Harvard Business Review

In the latest edition of the Harvard Business Review, there is an interesting article about corporate emotional culture. Typically when culture is discussed it’s to do with how people think and behave, cognitive culture. This is important, but there is another aspect to do with how people feel about their workplace, emotional culture. The authors suggest the two types of culture are communicated differently. Cognitive culture is typically transmitted verbally, emotional culture, non verbally through facial expressions and body language. They also claim that research has shown the significant impact of emotional culture on performance. Positive emotional culture is associated with better performance, negative emotions like fear, to poorer outcomes like higher turnover.

There are three methods for promoting emotional culture proposed in the article. First, identifying the emotions you want to promote and consciously supporting their expression when they occur. Equally it is important to manage the negative emotions when they occur, like through supervision. Second, modelling the emotions you want to promote. This is based on the idea that feelings are contagious. Having people who smile lifts the mood compared to neutral or grumpy faces. The third might be named as, fake it till you feel it. You mightn’t feel like smiling but doing so can change your mood and those around you.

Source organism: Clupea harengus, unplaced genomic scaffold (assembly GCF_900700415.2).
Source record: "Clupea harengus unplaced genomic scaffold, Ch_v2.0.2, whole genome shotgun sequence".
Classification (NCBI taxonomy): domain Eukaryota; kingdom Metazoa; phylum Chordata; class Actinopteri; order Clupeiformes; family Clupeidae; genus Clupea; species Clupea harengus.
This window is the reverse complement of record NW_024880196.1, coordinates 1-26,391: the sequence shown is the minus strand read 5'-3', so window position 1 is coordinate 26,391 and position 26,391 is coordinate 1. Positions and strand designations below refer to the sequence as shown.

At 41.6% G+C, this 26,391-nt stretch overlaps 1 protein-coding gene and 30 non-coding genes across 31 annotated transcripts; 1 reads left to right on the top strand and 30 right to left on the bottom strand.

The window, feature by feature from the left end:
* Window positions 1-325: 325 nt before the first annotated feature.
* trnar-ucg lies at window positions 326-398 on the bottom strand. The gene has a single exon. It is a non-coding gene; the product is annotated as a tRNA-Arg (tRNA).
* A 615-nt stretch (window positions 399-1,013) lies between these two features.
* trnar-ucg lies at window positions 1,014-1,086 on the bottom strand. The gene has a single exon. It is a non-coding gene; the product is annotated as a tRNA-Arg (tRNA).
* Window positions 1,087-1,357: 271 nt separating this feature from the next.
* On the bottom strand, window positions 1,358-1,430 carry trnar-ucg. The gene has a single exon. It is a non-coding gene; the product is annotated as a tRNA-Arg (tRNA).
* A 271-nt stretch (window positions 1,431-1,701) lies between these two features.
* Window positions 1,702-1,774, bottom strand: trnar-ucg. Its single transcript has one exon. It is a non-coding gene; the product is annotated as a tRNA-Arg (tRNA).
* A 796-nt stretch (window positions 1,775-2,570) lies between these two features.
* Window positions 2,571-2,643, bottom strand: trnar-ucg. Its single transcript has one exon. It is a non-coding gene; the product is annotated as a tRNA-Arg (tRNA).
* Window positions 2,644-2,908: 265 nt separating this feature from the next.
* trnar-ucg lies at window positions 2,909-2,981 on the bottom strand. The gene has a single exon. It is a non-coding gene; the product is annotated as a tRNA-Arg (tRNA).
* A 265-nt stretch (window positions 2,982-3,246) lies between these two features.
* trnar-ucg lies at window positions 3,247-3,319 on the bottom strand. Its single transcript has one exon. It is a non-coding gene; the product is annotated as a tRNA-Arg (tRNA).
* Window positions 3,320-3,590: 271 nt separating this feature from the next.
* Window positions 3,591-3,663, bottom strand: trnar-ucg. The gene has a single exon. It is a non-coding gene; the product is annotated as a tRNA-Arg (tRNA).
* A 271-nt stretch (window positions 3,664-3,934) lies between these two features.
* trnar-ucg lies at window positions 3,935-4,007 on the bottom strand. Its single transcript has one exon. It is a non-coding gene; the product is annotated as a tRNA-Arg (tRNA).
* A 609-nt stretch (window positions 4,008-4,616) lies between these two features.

While it is clear that top management sets the example and the rules, middle managers and front line supervisors make it happen on the ground. One of the biggest influences on staff is their immediate boss, so they need to set the right example.

Finally the article makes the point that an organisation needs to be consistent with it’s culture and operations and processes. There needs to be some coherence between what the organisation says it stands for and the way it goes about its work.

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